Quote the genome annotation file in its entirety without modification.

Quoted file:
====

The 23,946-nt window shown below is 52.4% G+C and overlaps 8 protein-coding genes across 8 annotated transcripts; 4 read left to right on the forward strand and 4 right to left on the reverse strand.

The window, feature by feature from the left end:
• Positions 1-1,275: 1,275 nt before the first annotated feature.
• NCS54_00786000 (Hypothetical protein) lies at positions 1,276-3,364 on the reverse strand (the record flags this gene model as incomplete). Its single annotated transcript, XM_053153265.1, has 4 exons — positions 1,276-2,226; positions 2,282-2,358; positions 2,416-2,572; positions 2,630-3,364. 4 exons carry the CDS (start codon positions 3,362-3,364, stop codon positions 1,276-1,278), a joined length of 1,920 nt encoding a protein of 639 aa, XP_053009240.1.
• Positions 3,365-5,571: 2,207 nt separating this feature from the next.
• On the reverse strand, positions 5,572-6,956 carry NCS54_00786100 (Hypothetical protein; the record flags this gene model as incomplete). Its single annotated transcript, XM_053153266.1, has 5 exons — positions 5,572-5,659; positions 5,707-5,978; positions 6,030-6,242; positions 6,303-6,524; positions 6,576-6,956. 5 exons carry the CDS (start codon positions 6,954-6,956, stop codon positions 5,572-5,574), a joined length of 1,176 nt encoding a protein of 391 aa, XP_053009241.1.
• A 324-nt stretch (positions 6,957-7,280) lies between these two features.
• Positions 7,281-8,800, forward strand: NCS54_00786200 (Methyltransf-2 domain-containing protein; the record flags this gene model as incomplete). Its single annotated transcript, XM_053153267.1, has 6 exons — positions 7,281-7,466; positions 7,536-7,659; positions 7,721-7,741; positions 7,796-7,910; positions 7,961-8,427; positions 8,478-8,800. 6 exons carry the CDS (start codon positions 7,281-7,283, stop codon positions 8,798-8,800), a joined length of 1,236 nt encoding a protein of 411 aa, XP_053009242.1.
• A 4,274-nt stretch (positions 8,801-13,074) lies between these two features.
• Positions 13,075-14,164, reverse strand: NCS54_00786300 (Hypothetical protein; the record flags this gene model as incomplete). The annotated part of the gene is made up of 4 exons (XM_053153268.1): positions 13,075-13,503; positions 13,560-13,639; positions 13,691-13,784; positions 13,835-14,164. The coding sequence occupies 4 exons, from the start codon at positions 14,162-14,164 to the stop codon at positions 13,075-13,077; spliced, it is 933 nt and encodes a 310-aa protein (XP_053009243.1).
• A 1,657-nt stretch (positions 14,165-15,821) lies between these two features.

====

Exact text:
The 23,946-nt window shown below is 52.4% G+C and overlaps 8 protein-coding genes across 8 annotated transcripts; 4 read left to right on the forward strand and 4 right to left on the reverse strand.

The window, feature by feature from the left end:
• Positions 1-1,275: 1,275 nt before the first annotated feature.
• NCS54_00786000 (Hypothetical protein) lies at positions 1,276-3,364 on the reverse strand (the record flags this gene model as incomplete). Its single annotated transcript, XM_053153265.1, has 4 exons — positions 1,276-2,226; positions 2,282-2,358; positions 2,416-2,572; positions 2,630-3,364. 4 exons carry the CDS (start codon positions 3,362-3,364, stop codon positions 1,276-1,278), a joined length of 1,920 nt encoding a protein of 639 aa, XP_053009240.1.
• Positions 3,365-5,571: 2,207 nt separating this feature from the next.
• On the reverse strand, positions 5,572-6,956 carry NCS54_00786100 (Hypothetical protein; the record flags this gene model as incomplete). Its single annotated transcript, XM_053153266.1, has 5 exons — positions 5,572-5,659; positions 5,707-5,978; positions 6,030-6,242; positions 6,303-6,524; positions 6,576-6,956. 5 exons carry the CDS (start codon positions 6,954-6,956, stop codon positions 5,572-5,574), a joined length of 1,176 nt encoding a protein of 391 aa, XP_053009241.1.
• A 324-nt stretch (positions 6,957-7,280) lies between these two features.
• Positions 7,281-8,800, forward strand: NCS54_00786200 (Methyltransf-2 domain-containing protein; the record flags this gene model as incomplete). Its single annotated transcript, XM_053153267.1, has 6 exons — positions 7,281-7,466; positions 7,536-7,659; positions 7,721-7,741; positions 7,796-7,910; positions 7,961-8,427; positions 8,478-8,800. 6 exons carry the CDS (start codon positions 7,281-7,283, stop codon positions 8,798-8,800), a joined length of 1,236 nt encoding a protein of 411 aa, XP_053009242.1.
• A 4,274-nt stretch (positions 8,801-13,074) lies between these two features.
• Positions 13,075-14,164, reverse strand: NCS54_00786300 (Hypothetical protein; the record flags this gene model as incomplete). The annotated part of the gene is made up of 4 exons (XM_053153268.1): positions 13,075-13,503; positions 13,560-13,639; positions 13,691-13,784; positions 13,835-14,164. The coding sequence occupies 4 exons, from the start codon at positions 14,162-14,164 to the stop codon at positions 13,075-13,077; spliced, it is 933 nt and encodes a 310-aa protein (XP_053009243.1).
• A 1,657-nt stretch (positions 14,165-15,821) lies between these two features.